Access must sometimes be a problem with narrow French country roads or busy street in towns. How do you deal with this if you have a huge lorry?
A lot of people think that access would be a problem over in France, which occasionally it is, but the large country houses and barns are quite accommodating to our larger vehicles. Planning ahead and checking the access to properties using Google Earth and images provided by our customers is extremely useful. If the access at a property looks like it could cause a problem, we will hire a smaller HGV from a local Hertz or Europcar in order to tranship the items. This does involve extra work for our crew, having to offload from our large vehicle onto the hire vehicle and then again into the customer’s home but it is a situation that sometimes cannot be avoided.
We once sent a crew to Saint-Vincent-de-Cosse in the Dordogne area of southwestern France to unload a full lorry. When the crew arrived they were presented with a new and very steep road layout. Unfortunately, the Google Earth imagery had not been updated since 2012, so we were unaware of this issue, as was the customer. Our crew decided to back the lorry as far down the narrow road as possible leaving little space for cars. Fortunately, it was a quiet village and there was no passing traffic. Whilst our crew made a start with the unloading, which consisted of walking furniture at least 30 metres down the hill and into the customer’s new home, we worked away to find them assistance nearby in France. Luckily, we have a few companies that we work closely with in France. One company, owned by an English family living in France, sent out a member of their staff and a van to assist with a tranship. ‘Access at it’s worst’ is how our crew described this.
We do as much as possible to check the access in France at customer homes and roads/lanes leading up to, just to minimise the risk of bad access.
What do you use to find the delivery address?
All our staff are supplied with Sat Navs to find addresses in France. Our office staff will also provide directions/maps in case the Sat Nav cannot pick up on an address, which has happened a fair few times.
Any amusing tales from your travels?
There have been many strange or amusing events during trips through France, from customers and our staff becoming tree-surgeons in order to get the lorry down a driveway to French neighbours becoming removal porters for the day!
What are the facilities like on-board?
The facilities on board the vehicle are quite basic but they are enough to house the staff for up to a week or two at a time. We provide a portable fridge so that they can keep fresh food, gas stoves for cooking and portable kettles. Inside the cab there are three beds, two upstairs and one behind the driver/passenger seat. The crew have a portable shower, for when they stop in services without these facilities and some even take small TVs and Xbox consoles for a little entertainment in the evenings or on stand down days. With the amount of time the crew spend in the lorries, we think it might be time for a little upgrade.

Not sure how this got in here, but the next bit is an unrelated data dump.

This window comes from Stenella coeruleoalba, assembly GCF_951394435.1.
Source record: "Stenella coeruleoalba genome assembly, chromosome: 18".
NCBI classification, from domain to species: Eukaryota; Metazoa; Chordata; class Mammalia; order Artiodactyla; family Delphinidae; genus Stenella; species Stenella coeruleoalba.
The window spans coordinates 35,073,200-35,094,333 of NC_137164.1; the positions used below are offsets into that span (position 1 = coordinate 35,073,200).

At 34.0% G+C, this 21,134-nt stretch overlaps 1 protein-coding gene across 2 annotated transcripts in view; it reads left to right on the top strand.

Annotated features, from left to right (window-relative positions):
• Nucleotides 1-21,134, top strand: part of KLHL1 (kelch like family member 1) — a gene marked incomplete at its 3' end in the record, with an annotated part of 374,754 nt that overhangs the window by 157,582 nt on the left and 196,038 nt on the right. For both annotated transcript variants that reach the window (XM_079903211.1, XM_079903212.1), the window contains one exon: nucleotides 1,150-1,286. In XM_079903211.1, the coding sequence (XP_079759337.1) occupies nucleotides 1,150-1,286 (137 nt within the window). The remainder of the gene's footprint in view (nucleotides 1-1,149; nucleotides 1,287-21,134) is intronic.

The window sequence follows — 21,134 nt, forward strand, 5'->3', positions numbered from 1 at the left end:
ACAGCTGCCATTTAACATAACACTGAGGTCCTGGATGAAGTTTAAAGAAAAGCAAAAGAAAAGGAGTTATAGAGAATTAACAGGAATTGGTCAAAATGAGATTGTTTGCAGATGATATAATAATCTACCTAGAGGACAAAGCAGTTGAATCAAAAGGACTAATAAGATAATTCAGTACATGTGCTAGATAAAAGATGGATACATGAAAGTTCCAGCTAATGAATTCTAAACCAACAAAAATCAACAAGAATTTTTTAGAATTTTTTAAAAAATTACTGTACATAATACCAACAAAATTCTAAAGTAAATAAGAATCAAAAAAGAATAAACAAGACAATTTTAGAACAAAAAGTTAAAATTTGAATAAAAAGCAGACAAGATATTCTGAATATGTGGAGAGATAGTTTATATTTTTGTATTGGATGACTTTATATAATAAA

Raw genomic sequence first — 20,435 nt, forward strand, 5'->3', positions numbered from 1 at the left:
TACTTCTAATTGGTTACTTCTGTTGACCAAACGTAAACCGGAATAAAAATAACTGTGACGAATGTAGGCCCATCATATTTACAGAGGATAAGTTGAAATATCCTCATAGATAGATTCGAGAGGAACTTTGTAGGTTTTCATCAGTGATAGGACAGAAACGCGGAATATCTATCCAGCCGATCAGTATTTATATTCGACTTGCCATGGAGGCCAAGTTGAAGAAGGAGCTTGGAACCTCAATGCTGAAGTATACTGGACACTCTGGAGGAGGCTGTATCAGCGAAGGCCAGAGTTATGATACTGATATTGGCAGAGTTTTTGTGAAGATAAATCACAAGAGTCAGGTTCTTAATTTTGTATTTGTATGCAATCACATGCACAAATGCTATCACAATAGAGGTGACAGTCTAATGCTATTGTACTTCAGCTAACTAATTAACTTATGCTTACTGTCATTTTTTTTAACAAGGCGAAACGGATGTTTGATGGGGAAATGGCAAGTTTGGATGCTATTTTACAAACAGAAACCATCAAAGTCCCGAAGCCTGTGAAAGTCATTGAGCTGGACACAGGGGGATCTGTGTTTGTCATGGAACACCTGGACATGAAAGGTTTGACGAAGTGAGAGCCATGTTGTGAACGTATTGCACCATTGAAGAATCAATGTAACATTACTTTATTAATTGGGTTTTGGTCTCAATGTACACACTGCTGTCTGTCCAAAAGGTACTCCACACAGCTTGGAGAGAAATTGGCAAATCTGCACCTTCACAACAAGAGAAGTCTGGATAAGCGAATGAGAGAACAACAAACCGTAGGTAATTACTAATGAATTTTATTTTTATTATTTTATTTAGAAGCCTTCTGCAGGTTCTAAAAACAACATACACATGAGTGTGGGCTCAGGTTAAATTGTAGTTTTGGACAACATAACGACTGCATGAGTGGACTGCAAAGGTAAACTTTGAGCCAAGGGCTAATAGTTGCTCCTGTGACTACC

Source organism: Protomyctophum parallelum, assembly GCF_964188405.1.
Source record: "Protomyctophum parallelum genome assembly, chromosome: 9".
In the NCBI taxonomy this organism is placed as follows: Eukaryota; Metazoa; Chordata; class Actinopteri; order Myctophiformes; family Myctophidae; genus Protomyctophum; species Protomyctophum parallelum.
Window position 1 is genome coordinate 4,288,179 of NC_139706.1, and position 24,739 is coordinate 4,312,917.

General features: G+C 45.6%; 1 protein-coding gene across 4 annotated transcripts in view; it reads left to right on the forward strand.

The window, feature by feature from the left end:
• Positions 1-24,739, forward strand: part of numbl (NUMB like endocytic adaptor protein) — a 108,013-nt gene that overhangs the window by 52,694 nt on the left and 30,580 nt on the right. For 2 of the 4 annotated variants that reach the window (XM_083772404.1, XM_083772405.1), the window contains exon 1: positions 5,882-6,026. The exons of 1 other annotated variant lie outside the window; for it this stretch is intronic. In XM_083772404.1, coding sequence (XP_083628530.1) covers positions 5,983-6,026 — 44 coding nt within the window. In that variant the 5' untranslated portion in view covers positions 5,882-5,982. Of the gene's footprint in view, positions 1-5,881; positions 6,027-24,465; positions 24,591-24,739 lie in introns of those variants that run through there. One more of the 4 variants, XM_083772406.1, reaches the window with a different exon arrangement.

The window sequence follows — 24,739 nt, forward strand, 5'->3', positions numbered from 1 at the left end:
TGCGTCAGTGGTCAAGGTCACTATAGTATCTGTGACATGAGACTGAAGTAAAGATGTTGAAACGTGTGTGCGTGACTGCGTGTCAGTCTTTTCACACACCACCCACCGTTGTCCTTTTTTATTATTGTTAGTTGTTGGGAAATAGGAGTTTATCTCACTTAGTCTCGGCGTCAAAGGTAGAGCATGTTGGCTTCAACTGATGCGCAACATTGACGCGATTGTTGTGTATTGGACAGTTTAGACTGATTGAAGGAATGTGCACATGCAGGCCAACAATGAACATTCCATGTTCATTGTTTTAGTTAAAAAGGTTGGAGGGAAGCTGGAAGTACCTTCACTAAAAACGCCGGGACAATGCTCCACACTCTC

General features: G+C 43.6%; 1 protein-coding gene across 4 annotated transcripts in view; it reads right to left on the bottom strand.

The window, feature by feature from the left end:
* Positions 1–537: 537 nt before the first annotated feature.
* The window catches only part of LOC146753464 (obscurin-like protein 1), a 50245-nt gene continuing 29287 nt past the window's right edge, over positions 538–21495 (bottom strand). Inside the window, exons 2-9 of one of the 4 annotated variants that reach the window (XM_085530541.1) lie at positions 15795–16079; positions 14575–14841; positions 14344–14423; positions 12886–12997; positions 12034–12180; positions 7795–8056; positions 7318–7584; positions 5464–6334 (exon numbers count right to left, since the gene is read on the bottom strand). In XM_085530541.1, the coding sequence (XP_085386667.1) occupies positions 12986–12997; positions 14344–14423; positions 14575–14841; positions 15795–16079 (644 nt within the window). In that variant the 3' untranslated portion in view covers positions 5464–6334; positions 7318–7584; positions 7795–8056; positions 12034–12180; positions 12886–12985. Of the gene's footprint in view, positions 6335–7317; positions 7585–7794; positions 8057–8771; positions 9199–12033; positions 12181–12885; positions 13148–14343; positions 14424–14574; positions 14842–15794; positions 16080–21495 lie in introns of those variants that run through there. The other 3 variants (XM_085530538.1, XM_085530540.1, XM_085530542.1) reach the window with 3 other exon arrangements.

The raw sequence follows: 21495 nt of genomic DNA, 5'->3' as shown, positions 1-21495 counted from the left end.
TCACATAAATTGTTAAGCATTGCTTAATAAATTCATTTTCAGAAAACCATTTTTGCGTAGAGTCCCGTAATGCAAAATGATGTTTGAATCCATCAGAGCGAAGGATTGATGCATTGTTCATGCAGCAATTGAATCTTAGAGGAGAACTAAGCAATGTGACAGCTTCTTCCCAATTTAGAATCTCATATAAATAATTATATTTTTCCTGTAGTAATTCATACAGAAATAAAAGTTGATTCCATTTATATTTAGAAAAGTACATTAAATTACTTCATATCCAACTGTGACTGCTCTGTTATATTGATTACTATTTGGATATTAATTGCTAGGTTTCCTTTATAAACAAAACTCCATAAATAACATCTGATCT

If you were to move to France, where would you head to?
A little village called Saint-Saturnin-lès-Apt in the South of France – it’s beautiful.
Finally, two things that make a move go as smoothly as possible.
The most important factor is ensuring we have gathered/been provided, all of the information regarding the move and what is required, as well as informed the customer and our staff as to how the move will be carried out. It also helps when the customer has prepared their home for the move, having everything packed up ready to go – apart from the tea or coffee of course!
About the Bath-Nice move
Have you delivered to Nice much?
We have delivered many customers to Nice, most of which have been carried out using a smaller lorry or hire vehicle to tranship in or out of the customer’s home.
Any particular challenges to overcome in the city or our location?
The only challenge to overcome was the access, which we knew about before setting off to the delivery address. There was a low bridge heading towards the property and gates, followed by a steep drive with a tight bend. The way we overcame this was to arrange to hire a smaller vehicle at a near by Europcar and tranship for our lorry, onto the hire vehicle and into the new property.
How long did it take to get there?
Taking into account that there are driving restrictions on HGV’s and a driver can only drive for 4.5 hours before a 45 minutes break and a further 4.5 hours of driving in one day, it can take some time to reach the South of France. Depending on traffic/weather conditions, it can take at least 1.5 – 2 days to travel, there and back. When we have a driver travelling this far, we usually arrange a Sunday evening ferry crossing, which docks in at 6am on a Monday, to give a head start to the week.
TEL: 01962 777684